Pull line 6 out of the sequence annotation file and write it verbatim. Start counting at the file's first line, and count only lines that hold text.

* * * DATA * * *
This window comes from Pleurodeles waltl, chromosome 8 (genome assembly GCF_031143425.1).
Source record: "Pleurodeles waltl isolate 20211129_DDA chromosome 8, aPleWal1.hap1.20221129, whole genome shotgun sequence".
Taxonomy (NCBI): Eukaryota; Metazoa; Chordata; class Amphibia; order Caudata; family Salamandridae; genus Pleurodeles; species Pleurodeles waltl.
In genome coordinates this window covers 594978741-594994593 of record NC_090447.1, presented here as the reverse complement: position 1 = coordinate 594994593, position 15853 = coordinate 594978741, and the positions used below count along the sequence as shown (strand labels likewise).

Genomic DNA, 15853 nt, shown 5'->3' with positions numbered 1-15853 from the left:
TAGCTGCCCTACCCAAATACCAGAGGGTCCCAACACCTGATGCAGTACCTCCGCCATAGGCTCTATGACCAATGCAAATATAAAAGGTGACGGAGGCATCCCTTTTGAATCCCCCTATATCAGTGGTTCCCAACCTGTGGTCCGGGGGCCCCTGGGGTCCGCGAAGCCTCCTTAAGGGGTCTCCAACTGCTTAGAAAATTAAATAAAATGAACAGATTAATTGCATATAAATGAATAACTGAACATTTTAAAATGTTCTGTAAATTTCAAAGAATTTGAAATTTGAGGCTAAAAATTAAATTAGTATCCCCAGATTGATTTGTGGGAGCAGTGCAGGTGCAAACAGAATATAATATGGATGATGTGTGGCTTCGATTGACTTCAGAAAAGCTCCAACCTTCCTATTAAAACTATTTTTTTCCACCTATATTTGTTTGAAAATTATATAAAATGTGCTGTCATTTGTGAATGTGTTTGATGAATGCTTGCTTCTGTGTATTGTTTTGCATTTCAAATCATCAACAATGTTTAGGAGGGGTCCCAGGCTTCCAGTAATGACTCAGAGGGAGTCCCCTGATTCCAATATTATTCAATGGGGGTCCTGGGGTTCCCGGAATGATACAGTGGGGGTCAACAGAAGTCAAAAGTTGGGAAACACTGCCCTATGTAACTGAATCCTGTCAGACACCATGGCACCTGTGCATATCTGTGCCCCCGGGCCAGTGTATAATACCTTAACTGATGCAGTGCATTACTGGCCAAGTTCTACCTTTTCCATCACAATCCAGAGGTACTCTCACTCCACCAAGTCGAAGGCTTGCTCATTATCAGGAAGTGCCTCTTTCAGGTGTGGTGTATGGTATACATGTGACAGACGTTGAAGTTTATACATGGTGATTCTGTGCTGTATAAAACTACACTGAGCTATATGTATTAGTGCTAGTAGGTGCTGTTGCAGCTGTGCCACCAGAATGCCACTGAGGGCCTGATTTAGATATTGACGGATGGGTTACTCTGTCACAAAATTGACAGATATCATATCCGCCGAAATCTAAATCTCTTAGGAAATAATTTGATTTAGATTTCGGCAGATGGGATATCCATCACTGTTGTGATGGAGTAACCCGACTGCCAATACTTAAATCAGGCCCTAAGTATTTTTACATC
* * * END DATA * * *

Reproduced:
TAGCTGCCCTACCCAAATACCAGAGGGTCCCAACACCTGATGCAGTACCTCCGCCATAGGCTCTATGACCAATGCAAATATAAAAGGTGACGGAGGCATCCCTTTTGAATCCCCCTATATCAGTGGTTCCCAACCTGTGGTCCGGGGGCCCCTGGGGTCCGCGAAGCCTCCTTAAGGGGTCTCCAACTGCTTAGAAAATTAAATAAAATGAACAGATTAATTGCATATAAATGAATAACTGAACATTTTAAAATGTTCTGTAAATTTCAAAGAATTTGAAATTTGAGGCTAAAAATTAAATTAGTATCCCCAGATTGATTTGTGGGAGCAGTGCAGGTGCAAACAGAATATAATATGGATGATGTGTGGCTTCGATTGACTTCAGAAAAGCTCCAACCTTCCTATTAAAACTATTTTTTTCCACCTATATTTGTTTGAAAATTATATAAAATGTGCTGTCATTTGTGAATGTGTTTGATGAATGCTTGCTTCTGTGTATTGTTTTGCATTTCAAATCATCAACAATGTTTAGGAGGGGTCCCAGGCTTCCAGTAATGACTCAGAGGGAGTCCCCTGATTCCAATATTATTCAATGGGGGTCCTGGGGTTCCCGGAATGATACAGTGGGGGTCAACAGAAGTCAAAAGTTGGGAAACACTGCCCTATGTAACTGAATCCTGTCAGACACCATGGCACCTGTGCATATCTGTGCCCCCGGGCCAGTGTATAATACCTTAACTGATGCAGTGCATTACTGGCCAAGTTCTACCTTTTCCATCACAATCCAGAGGTACTCTCACTCCACCAAGTCGAAGGCTTGCTCATTATCAGGAAGTGCCTCTTTCAGGTGTGGTGTATGGTATACATGTGACAGACGTTGAAGTTTATACATGGTGATTCTGTGCTGTATAAAACTACACTGAGCTATATGTATTAGTGCTAGTAGGTGCTGTTGCAGCTGTGCCACCAGAATGCCACTGAGGGCCTGATTTAGATATTGACGGATGGGTTACTCTGTCACAAAATTGACAGATATCATATCCGCCGAAATCTAAATCTCTTAGGAAATAATTTGATTTAGATTTCGGCAGATGGGATATCCATCACTGTTGTGATGGAGTAACCCGACTGCCAATACTTAAATCAGGCCCTAAGTATTTTTACATC